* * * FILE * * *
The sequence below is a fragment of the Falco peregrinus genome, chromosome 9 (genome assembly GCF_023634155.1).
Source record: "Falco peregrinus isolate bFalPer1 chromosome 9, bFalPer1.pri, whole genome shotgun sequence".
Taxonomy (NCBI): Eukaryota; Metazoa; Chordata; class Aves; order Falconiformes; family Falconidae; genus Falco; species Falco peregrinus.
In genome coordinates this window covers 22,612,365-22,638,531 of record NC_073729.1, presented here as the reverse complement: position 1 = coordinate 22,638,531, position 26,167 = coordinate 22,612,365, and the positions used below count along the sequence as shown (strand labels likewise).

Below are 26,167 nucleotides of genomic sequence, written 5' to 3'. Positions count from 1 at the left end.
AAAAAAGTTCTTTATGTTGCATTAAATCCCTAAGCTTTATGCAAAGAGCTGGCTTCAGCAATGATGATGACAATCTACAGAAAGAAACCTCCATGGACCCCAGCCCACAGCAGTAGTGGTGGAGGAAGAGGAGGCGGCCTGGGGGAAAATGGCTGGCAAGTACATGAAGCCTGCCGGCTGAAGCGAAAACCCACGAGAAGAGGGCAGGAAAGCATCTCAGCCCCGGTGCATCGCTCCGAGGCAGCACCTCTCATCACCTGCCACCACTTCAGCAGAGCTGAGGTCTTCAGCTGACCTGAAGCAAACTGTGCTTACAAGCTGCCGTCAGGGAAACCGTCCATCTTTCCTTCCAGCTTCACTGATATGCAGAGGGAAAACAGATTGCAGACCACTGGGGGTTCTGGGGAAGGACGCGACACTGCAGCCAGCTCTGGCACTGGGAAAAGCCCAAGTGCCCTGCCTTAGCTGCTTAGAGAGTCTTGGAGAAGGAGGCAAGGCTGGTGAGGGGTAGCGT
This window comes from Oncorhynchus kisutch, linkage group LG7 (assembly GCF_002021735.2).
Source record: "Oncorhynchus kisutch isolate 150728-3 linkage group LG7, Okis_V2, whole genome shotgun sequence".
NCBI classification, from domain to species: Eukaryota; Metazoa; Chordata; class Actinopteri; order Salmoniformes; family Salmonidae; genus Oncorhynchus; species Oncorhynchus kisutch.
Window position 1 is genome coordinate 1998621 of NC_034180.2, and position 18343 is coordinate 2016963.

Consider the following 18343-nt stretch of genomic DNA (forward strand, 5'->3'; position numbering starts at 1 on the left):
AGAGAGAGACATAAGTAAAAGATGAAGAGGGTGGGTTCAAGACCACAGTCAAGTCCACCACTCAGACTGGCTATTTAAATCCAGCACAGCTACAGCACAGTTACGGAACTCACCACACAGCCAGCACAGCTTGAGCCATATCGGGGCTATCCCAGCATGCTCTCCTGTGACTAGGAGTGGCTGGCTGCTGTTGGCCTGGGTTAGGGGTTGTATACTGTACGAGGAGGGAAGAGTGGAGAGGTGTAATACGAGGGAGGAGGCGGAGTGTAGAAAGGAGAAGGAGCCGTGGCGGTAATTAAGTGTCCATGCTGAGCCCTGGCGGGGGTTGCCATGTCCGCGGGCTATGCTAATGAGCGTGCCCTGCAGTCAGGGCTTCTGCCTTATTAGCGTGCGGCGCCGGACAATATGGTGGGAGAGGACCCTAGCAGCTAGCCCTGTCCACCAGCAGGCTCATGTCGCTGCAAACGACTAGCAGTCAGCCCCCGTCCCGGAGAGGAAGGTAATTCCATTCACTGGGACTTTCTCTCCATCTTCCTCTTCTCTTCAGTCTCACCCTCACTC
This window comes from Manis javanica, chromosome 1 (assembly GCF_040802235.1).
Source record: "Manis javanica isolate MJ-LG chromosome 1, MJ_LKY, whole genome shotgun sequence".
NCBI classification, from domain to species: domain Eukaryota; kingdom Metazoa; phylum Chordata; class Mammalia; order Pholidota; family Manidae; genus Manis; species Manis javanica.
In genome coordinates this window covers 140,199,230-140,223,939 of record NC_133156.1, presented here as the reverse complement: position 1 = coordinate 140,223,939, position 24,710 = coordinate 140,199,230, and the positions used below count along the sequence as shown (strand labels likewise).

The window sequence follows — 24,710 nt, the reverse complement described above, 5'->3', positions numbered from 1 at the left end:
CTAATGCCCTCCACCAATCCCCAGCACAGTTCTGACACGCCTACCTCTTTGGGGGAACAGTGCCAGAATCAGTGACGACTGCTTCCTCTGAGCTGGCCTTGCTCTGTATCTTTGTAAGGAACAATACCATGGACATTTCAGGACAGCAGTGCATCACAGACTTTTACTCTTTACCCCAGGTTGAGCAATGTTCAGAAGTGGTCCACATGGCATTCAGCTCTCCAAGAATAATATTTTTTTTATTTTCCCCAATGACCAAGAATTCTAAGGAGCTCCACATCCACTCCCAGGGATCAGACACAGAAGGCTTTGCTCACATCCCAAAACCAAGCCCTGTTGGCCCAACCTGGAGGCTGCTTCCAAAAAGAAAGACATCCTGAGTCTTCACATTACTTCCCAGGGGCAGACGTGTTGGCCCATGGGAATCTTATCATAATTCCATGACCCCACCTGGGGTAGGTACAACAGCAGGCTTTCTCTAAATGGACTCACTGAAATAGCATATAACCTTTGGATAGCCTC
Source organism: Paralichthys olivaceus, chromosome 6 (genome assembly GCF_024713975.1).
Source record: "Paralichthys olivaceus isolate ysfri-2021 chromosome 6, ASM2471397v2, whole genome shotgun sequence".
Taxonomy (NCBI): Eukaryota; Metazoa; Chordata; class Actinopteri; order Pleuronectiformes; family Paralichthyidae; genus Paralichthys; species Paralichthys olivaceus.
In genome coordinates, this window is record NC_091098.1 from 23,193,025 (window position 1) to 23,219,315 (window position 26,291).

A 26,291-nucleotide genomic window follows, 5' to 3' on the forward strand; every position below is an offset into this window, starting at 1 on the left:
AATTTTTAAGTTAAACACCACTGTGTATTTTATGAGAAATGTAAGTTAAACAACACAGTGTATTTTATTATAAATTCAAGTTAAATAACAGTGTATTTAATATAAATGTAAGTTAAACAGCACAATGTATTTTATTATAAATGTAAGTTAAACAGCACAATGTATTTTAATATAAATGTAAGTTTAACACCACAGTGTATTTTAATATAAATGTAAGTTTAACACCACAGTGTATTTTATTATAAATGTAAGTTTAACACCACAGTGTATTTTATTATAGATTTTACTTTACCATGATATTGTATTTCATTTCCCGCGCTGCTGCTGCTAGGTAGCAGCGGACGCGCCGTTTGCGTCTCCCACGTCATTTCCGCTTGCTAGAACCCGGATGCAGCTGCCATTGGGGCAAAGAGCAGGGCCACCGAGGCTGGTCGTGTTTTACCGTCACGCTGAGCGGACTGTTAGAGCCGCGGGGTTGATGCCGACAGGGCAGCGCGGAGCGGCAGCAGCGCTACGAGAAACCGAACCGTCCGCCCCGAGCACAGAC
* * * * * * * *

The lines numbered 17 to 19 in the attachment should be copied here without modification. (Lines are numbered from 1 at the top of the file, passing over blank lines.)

The window sequence follows — 24,710 nt, the reverse complement described above, 5'->3', positions numbered from 1 at the left end:
CTAATGCCCTCCACCAATCCCCAGCACAGTTCTGACACGCCTACCTCTTTGGGGGAACAGTGCCAGAATCAGTGACGACTGCTTCCTCTGAGCTGGCCTTGCTCTGTATCTTTGTAAGGAACAATACCATGGACATTTCAGGACAGCAGTGCATCACAGACTTTTACTCTTTACCCCAGGTTGAGCAATGTTCAGAAGTGGTCCACATGGCATTCAGCTCTCCAAGAATAATATTTTTTTTATTTTCCCCAATGACCAAGAATTCTAAGGAGCTCCACATCCACTCCCAGGGATCAGACACAGAAGGCTTTGCTCACATCCCAAAACCAAGCCCTGTTGGCCCAACCTGGAGGCTGCTTCCAAAAAGAAAGACATCCTGAGTCTTCACATTACTTCCCAGGGGCAGACGTGTTGGCCCATGGGAATCTTATCATAATTCCATGACCCCACCTGGGGTAGGTACAACAGCAGGCTTTCTCTAAATGGACTCACTGAAATAGCATATAACCTTTGGATAGCCTC
Source organism: Paralichthys olivaceus, chromosome 6 (genome assembly GCF_024713975.1).